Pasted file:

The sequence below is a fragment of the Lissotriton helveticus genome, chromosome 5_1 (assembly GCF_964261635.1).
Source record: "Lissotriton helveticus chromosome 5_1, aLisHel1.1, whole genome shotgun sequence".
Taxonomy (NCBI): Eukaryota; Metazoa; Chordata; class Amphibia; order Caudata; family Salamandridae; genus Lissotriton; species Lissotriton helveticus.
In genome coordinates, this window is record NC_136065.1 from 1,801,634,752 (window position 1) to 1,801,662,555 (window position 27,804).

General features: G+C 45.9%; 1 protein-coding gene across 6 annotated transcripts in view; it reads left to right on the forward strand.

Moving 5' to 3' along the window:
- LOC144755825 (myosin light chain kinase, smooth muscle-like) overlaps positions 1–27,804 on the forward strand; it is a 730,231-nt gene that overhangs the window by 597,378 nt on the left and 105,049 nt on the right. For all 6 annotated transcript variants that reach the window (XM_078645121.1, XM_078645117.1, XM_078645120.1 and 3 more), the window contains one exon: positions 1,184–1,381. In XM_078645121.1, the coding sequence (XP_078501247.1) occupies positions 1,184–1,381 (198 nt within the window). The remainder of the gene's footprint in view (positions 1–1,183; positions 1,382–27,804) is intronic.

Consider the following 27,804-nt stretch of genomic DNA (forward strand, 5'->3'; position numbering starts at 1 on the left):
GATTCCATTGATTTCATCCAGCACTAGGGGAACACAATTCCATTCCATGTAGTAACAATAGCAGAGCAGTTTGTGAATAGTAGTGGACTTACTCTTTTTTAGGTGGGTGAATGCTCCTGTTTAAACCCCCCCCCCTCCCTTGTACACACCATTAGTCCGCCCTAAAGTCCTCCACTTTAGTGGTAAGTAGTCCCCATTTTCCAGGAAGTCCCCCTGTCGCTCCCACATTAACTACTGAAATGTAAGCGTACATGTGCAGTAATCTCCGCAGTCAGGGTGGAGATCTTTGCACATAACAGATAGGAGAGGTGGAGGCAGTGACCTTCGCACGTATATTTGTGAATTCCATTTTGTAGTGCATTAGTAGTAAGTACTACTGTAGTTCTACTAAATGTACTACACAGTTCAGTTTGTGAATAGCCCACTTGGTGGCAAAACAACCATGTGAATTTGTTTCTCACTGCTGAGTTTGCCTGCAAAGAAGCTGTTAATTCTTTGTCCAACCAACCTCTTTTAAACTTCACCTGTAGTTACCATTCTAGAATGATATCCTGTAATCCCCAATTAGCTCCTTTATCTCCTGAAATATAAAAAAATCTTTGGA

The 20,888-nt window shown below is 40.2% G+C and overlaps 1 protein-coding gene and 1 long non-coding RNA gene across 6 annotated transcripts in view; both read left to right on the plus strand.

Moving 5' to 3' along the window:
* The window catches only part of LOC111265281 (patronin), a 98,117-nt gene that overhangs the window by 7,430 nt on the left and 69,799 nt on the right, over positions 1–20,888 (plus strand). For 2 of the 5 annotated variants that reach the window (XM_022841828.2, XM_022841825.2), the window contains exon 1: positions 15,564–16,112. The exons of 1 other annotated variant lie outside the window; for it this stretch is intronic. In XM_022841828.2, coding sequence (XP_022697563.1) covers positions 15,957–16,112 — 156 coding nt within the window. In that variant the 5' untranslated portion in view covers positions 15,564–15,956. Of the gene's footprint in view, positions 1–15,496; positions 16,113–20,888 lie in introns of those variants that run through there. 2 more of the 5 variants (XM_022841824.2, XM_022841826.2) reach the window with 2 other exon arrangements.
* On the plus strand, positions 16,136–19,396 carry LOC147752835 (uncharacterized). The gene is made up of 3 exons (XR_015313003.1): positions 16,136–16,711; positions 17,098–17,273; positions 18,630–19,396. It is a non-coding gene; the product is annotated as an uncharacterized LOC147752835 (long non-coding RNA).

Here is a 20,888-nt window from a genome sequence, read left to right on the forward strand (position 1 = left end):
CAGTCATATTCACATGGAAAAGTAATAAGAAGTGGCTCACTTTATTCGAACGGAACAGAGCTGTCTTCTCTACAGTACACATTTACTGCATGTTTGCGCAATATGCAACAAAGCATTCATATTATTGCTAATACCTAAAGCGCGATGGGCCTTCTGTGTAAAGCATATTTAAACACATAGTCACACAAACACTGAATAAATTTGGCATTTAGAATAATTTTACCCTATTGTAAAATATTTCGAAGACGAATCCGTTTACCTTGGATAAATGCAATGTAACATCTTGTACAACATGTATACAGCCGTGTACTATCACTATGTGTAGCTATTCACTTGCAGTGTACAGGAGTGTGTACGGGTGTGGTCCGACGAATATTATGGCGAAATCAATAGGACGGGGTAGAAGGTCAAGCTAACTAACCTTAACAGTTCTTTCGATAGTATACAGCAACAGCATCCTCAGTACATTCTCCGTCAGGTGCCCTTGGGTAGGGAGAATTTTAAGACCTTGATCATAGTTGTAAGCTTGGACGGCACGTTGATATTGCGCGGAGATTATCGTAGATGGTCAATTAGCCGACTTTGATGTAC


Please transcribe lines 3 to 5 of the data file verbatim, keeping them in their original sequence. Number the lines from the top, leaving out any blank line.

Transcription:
Taxonomy (NCBI): Eukaryota; Metazoa; Chordata; class Amphibia; order Caudata; family Salamandridae; genus Lissotriton; species Lissotriton helveticus.
In genome coordinates, this window is record NC_136065.1 from 1,801,634,752 (window position 1) to 1,801,662,555 (window position 27,804).

General features: G+C 45.9%; 1 protein-coding gene across 6 annotated transcripts in view; it reads left to right on the forward strand.